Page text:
If you have student loans, make sure you understand all your options to pay off student loans. Before pursuing bankruptcy, consider these popular options first:
03 July, 2021 - 04:30am
Five months into his term, President Biden has resisted calls from fellow Democrats and activists to cancel most of America’s $1.6 trillion in federal student-loan debt in one swoop through an executive action. Congress also appears unlikely to make it happen because Democrats lack the Republican support they would need to pass such a measure.
Yet many Americans effectively are seeing their debt bills reduced through policy changes that started under the Trump administration, which froze student-loan payments when the pandemic began unfolding in March 2020. The move, which the Biden administration extended through September, has in effect forgiven tens of billions of dollars in student debt that families otherwise would have paid, mostly by waiving interest charges.
Mr. Biden’s education secretary, Miguel Cardona, told a congressional panel last month that the administration is considering extending the payment freeze beyond September. Asked for comment on that possibility, an administration official said Mr. Biden “continues to look into what debt-relief actions can be taken administratively.” The official restated Mr. Biden’s desire for Congress to pass a law to forgive $10,000 in student debt for every federal borrower. Administration lawyers are studying whether the president has the authority to cancel debt through executive action, the official said.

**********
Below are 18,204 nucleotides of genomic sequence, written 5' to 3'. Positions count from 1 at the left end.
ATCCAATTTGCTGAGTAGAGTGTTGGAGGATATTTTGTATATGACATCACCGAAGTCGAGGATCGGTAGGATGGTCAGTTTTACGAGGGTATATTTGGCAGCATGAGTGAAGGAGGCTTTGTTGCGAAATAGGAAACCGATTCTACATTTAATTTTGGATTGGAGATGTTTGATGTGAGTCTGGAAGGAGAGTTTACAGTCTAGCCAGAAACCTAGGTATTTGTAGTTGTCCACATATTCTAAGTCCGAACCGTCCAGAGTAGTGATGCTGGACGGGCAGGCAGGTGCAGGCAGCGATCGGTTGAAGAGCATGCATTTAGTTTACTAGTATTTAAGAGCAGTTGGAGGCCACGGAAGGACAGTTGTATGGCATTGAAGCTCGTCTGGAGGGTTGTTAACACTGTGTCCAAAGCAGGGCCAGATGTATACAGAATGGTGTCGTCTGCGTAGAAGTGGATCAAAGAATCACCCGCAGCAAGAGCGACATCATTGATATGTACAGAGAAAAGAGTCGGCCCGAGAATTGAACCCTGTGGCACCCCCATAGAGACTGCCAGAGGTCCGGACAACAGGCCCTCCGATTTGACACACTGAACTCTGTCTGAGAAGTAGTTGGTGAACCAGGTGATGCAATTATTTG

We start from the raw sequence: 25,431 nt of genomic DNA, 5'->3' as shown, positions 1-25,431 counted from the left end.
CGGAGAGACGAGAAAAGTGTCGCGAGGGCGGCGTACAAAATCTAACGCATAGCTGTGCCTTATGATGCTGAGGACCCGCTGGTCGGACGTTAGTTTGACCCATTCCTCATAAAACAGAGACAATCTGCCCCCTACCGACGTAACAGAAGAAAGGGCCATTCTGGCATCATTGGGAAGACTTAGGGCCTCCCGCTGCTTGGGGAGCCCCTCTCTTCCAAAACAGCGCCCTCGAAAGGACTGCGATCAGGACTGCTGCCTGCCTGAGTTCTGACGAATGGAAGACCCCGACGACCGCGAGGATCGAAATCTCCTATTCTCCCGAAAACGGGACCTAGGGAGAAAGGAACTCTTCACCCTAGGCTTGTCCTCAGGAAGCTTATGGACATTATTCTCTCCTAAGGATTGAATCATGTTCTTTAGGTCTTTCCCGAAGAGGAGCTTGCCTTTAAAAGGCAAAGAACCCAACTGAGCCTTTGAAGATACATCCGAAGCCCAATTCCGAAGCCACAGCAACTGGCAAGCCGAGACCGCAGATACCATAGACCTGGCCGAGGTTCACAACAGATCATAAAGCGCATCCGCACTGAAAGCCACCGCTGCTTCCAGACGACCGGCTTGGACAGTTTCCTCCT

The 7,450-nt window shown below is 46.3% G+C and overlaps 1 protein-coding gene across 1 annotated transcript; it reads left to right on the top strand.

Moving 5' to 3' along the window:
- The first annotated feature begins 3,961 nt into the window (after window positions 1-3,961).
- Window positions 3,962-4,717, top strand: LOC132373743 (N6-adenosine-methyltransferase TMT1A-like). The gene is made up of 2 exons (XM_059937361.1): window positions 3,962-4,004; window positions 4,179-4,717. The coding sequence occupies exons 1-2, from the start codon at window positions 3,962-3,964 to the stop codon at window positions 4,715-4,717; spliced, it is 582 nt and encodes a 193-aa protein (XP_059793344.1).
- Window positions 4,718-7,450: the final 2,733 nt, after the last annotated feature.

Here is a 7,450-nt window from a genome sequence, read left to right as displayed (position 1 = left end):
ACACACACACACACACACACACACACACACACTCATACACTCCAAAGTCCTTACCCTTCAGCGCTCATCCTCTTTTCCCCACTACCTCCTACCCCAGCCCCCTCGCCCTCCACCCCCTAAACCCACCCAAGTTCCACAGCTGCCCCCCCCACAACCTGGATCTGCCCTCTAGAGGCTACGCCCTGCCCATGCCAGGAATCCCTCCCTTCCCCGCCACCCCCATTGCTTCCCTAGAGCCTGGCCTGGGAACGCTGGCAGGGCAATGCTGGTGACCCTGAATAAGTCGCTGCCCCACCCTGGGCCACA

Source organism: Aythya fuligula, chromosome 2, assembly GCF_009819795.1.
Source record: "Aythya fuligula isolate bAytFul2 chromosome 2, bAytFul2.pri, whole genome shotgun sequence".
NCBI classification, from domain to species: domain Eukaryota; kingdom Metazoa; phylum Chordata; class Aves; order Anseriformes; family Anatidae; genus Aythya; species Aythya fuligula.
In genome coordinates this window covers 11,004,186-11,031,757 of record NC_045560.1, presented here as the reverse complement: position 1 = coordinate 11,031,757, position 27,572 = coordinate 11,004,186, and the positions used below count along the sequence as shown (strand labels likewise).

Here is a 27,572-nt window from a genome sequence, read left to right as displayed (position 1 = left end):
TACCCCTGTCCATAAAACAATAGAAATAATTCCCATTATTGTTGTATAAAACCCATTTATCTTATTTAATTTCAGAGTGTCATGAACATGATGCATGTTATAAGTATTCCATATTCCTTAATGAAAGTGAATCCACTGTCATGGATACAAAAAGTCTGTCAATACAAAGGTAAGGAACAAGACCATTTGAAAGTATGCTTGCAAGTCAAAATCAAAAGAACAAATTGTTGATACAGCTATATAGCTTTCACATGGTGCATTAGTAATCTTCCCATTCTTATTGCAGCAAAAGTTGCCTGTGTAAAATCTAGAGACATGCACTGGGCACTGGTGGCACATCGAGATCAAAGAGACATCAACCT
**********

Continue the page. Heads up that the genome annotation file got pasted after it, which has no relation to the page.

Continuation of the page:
Last month, the Education Department canceled $500 million in student debt owed by thousands of former students of the defunct ITT Technical Institute, which federal regulators have accused of financial mismanagement and deceptive recruiting tactics. The department has said it would move later this year to tweak federal rules to allow more aggrieved borrowers who attended other for-profit schools to have their debt forgiven.
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02 July, 2021 - 11:41am
During the height of the pandemic, workers with college degrees were spared some of the harshest consequences. The Bureau of Labor Statistics reports that workers with a bachelor's degree are less likely to be unemployed and earn 67% more than those with just a high school degree. Plus, college graduates live longer than those without a college degree.
While student loans can be crucial in helping Americans access these benefits, economists say that student debt is holding the economy back.
Approximately 45 million Americans collectively owe $1.7 trillion in student debt. And even though federal student loan payments have been paused since March 27, 2020, the student loan crisis is still looming. The moratorium is set to expire Oct. 1, 2021 and politicians and experts warn that millions of borrowers may be thrown into "extraordinary financial hardship" when payments resume.
CNBC Make It spoke with Nela Richardson, chief economist of human resource management firm ADP, about three of the biggest ways student debt impacts the economy.
Richardson stresses that student debt is a concern because of the way it disproportionately impacts young people today more than in previous generations.